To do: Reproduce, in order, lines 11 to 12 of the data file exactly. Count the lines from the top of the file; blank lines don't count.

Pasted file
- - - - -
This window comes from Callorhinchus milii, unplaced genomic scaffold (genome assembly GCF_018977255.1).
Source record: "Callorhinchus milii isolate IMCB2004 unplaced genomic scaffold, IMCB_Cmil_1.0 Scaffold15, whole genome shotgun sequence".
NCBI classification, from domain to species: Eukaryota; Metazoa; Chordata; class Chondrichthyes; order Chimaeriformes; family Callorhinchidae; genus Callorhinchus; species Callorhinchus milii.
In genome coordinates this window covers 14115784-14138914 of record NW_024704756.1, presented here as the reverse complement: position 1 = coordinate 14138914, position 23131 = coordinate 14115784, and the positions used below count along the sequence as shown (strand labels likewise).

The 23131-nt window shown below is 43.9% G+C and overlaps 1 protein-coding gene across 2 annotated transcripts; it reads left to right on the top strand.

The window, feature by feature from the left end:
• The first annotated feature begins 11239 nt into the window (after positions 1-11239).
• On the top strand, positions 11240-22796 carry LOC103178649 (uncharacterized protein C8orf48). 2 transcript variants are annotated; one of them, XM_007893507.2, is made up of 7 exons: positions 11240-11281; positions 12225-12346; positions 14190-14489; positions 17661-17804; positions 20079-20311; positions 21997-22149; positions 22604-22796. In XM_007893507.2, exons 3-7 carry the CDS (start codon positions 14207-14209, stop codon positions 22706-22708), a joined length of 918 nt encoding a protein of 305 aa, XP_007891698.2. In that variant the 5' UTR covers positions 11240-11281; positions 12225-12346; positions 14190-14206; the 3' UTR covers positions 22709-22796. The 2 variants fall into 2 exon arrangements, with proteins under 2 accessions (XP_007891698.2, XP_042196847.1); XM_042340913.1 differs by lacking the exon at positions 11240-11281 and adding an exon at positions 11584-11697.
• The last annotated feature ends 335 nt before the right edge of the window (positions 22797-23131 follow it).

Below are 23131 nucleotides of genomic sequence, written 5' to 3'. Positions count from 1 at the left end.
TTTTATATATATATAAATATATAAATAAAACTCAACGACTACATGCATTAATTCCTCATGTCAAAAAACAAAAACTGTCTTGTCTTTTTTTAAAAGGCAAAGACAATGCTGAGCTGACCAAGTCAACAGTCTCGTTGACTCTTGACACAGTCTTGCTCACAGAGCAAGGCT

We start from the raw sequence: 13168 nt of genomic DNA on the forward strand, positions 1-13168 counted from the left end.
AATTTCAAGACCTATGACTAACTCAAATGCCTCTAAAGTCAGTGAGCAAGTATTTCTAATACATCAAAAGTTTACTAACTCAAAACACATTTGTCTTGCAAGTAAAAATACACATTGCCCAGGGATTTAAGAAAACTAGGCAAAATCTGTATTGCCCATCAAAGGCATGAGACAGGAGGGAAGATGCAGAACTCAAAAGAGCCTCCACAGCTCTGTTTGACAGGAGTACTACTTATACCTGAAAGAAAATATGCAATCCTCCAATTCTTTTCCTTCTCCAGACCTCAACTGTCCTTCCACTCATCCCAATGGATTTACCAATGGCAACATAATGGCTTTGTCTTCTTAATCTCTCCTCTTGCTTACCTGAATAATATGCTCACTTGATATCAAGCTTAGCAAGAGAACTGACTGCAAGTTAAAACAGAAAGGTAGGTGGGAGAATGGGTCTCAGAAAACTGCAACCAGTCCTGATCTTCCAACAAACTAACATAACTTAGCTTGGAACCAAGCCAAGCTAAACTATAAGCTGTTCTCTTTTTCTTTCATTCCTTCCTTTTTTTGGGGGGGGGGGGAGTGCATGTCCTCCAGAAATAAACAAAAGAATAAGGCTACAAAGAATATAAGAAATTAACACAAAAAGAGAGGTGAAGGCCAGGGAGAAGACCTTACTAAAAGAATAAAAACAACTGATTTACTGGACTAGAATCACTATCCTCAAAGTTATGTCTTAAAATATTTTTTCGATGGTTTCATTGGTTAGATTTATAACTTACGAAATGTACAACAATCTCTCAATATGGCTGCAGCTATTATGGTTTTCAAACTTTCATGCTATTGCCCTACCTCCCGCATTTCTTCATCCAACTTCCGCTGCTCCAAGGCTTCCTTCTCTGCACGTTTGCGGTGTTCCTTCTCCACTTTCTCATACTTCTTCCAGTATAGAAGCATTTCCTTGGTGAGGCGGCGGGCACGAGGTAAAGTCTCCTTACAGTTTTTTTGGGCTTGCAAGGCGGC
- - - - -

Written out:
TTTTATATATATATAAATATATAAATAAAACTCAACGACTACATGCATTAATTCCTCATGTCAAAAAACAAAAACTGTCTTGTCTTTTTTTAAAAGGCAAAGACAATGCTGAGCTGACCAAGTCAACAGTCTCGTTGACTCTTGACACAGTCTTGCTCACAGAGCAAGGCT

We start from the raw sequence: 13168 nt of genomic DNA on the forward strand, positions 1-13168 counted from the left end.